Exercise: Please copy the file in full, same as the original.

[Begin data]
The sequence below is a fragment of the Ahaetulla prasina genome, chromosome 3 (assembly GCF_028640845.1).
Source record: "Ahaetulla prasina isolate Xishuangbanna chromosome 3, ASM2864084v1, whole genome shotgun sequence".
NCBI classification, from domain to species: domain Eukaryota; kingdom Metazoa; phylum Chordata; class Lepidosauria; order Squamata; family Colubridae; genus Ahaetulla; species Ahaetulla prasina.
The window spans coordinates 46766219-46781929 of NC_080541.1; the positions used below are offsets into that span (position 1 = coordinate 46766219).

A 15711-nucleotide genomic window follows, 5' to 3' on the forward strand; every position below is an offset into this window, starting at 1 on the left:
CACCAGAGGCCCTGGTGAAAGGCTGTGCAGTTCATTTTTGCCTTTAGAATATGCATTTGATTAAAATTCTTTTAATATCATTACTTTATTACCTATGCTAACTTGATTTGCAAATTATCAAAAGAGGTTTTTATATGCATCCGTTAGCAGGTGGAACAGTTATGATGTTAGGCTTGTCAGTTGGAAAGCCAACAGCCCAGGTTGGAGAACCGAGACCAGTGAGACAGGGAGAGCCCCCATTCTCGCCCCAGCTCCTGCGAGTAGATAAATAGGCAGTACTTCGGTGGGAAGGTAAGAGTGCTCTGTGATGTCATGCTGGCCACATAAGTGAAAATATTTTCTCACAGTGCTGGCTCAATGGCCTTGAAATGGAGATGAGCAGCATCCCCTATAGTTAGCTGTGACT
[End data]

The sequence below is a fragment of the Ahaetulla prasina genome, chromosome 3 (assembly GCF_028640845.1).
Source record: "Ahaetulla prasina isolate Xishuangbanna chromosome 3, ASM2864084v1, whole genome shotgun sequence".
NCBI classification, from domain to species: domain Eukaryota; kingdom Metazoa; phylum Chordata; class Lepidosauria; order Squamata; family Colubridae; genus Ahaetulla; species Ahaetulla prasina.
The window spans coordinates 46766219-46781929 of NC_080541.1; the positions used below are offsets into that span (position 1 = coordinate 46766219).

A 15711-nucleotide genomic window follows, 5' to 3' on the forward strand; every position below is an offset into this window, starting at 1 on the left:
CACCAGAGGCCCTGGTGAAAGGCTGTGCAGTTCATTTTTGCCTTTAGAATATGCATTTGATTAAAATTCTTTTAATATCATTACTTTATTACCTATGCTAACTTGATTTGCAAATTATCAAAAGAGGTTTTTATATGCATCCGTTAGCAGGTGGAACAGTTATGATGTTAGGCTTGTCAGTTGGAAAGCCAACAGCCCAGGTTGGAGAACCGAGACCAGTGAGACAGGGAGAGCCCCCATTCTCGCCCCAGCTCCTGCGAGTAGATAAATAGGCAGTACTTCGGTGGGAAGGTAAGAGTGCTCTGTGATGTCATGCTGGCCACATAAGTGAAAATATTTTCTCACAGTGCTGGCTCAATGGCCTTGAAATGGAGATGAGCAGCATCCCCTATAGTTAGCTGTGACT